When the reactants are combined according to the test protocol of the invention, they will foam at a level of at least 25 cc, preferably at least 30 cc after 30 seconds.

One example of a foam enhancing system that can be used in a single compartment medium is the use of alkali metal bicarbonate (e.g., sodium bicarbonate) as one reactant and a C4-C24 alkyl carboxylic acid (e.g., mono-, di-, or triacids) as the other reactant. One example of a monoacid is lauric acid and one example of a triacid is citric acid. Were such ingredients together in an aqueous medium, they would react immediately to foam or gas. However, when used in the non-aqueous medium of the invention in which they are non-reactant, no reaction occurs until the liquid medium is dispersed and diluted in wash.

Typically, one reactant will comprise 2 to 25% of the final formulation and the other 5 to 30% of the final formulation such that, together they will form 7 to 55% of the final formulation.

It is possible, as noted to use systems also with three reactants and even more as long as they are non-reactive in the non-aqueous medium in which they are found.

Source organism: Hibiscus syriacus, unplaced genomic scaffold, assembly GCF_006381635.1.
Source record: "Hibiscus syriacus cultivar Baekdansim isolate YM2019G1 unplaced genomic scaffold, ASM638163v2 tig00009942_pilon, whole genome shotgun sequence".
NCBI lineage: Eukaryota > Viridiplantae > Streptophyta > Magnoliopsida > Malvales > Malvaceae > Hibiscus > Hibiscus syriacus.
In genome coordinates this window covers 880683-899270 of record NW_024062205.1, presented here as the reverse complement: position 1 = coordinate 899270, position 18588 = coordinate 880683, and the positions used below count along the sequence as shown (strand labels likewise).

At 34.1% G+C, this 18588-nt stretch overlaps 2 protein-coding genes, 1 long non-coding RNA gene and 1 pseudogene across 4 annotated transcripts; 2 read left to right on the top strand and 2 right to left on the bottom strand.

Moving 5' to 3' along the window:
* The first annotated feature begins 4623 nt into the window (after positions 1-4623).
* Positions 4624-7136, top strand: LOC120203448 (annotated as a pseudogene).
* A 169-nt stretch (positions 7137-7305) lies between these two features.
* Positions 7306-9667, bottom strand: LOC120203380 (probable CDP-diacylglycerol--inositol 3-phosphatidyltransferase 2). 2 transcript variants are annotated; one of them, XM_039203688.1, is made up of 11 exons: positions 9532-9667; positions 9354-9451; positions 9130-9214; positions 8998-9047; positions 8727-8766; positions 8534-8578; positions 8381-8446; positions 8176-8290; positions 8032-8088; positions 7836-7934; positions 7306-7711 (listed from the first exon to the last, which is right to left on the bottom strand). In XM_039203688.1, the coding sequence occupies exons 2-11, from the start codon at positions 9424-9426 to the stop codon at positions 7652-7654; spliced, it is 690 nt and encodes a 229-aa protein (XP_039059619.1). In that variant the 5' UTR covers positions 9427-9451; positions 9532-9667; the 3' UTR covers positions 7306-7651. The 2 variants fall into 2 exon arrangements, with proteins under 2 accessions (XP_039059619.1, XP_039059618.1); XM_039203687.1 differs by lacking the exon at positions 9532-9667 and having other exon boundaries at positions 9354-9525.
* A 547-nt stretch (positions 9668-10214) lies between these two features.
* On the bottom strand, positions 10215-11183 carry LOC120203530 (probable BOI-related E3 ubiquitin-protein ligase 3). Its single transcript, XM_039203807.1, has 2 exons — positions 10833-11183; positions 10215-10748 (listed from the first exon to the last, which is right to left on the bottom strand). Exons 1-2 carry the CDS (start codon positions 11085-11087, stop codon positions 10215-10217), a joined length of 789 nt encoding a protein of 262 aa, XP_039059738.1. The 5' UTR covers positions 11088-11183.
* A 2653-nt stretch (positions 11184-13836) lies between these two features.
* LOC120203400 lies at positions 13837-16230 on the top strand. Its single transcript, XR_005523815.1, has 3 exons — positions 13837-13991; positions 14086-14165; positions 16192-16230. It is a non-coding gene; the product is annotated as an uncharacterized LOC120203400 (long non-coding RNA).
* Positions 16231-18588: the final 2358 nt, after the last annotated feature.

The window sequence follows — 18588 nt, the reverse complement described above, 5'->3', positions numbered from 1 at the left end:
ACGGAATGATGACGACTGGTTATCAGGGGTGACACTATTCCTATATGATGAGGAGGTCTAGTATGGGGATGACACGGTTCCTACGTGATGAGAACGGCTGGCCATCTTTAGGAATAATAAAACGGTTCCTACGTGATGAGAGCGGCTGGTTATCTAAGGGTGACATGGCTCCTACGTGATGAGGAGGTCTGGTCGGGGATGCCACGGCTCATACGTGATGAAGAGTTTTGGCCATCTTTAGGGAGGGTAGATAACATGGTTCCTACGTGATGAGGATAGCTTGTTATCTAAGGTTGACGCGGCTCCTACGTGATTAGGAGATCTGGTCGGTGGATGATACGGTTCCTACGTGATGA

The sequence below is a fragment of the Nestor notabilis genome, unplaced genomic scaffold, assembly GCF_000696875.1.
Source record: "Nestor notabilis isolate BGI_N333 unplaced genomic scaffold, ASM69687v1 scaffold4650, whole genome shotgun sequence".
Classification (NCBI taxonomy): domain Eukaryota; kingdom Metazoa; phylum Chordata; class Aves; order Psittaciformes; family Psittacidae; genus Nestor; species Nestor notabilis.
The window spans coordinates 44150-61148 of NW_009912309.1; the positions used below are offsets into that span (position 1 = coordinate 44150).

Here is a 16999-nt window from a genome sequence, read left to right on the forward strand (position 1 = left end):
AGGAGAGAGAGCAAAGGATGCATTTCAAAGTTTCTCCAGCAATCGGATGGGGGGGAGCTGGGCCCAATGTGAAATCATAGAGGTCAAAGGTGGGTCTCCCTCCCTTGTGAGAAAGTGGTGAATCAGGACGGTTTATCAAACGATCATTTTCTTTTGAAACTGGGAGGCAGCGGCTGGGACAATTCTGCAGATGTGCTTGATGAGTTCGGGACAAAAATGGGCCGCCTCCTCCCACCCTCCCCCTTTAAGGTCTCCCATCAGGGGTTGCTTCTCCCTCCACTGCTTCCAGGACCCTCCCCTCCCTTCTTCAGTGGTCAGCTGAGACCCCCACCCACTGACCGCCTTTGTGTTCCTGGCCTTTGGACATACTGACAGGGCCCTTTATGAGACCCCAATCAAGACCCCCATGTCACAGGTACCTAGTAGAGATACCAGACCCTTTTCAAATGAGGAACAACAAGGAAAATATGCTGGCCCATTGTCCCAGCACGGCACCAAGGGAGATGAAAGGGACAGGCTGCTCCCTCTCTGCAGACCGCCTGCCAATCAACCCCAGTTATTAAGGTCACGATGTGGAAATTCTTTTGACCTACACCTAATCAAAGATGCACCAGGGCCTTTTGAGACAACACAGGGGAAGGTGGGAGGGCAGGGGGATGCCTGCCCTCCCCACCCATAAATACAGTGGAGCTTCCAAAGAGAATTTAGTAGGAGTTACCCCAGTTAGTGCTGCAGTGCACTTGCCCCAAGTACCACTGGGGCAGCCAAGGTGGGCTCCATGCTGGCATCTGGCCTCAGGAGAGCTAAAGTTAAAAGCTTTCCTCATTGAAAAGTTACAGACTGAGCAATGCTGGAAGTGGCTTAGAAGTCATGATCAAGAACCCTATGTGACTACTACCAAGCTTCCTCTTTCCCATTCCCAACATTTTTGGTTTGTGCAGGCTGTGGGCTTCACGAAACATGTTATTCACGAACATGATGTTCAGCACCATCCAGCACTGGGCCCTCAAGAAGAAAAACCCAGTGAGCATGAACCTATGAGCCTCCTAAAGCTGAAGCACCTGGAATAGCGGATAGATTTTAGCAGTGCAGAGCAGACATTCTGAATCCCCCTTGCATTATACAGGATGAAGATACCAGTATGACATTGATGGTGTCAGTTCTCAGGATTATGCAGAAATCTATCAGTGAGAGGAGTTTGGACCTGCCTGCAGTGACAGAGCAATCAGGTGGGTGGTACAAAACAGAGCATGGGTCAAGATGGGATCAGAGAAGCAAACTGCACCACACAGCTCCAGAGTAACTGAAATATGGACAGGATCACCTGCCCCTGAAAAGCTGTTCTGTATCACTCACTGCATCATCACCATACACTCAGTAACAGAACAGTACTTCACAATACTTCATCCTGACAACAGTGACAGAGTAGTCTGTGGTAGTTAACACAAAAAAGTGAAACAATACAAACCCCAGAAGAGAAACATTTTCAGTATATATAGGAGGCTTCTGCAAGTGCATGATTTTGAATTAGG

Non-Aqueous Carrying Medium

The liquid medium in which the foam reactants are found and are not reactive with one another is a non-aqueous medium.

This can be a predominantly hydrophobic liquid such as an oil or blend of two or more oils or it may be, for example, a liquid glycol. The way is that the reactants should be non-reactive in the medium. While not wishing to be bound by theory, preferably, the medium is one from which the reactants can “come out” upon dilution so they are free to react and foam.

The non-aqueous emulsion generally will comprise about 30 to 70%, preferably 30 to 60% of composition.

In a preferred embodiment of the invention, the invention comprises about 1 to 15%, preferably 2 to 10% by wt. of a polyalkylene glycol such as polyethylene or polypropylene glycol, such as polyethylene or polypropylene glycol. The glycol helps to enhance foam volume expansion.

Optional

One optional ingredient which may be used in the non-aqueous medium are structurants or thickeners.

Particularly, if the medium has some hydrophilic characteristic, suitable thickeners can include electrolytes, various water soluble polymers tolerant to any surfactant which might be present and inorganic materials (e.g., clays or amorphous silica).

If the medium is more hydrophobic, thickeners might include oil soluble polymers, waxes, and inorganic materials (e.g., fumed silica). Materials which are hydrophobically modified may also be used.

Further examples of structurants and thickeners are given in the International Cosmetic Ingredient Dictionary, Fifth Edition, 1993, published by CTFA (The Cosmetic, Toiletry & Fragrance Association), incorporated herein by reference.

Other typical components of such compositions may preferably include opacifiers, preferably 0.05 to 0.5 wt. %, preservatives, preferably 0.05 to 1.0 wt. %, and perfumes, preferably 0.1 to 0.5 wt. %.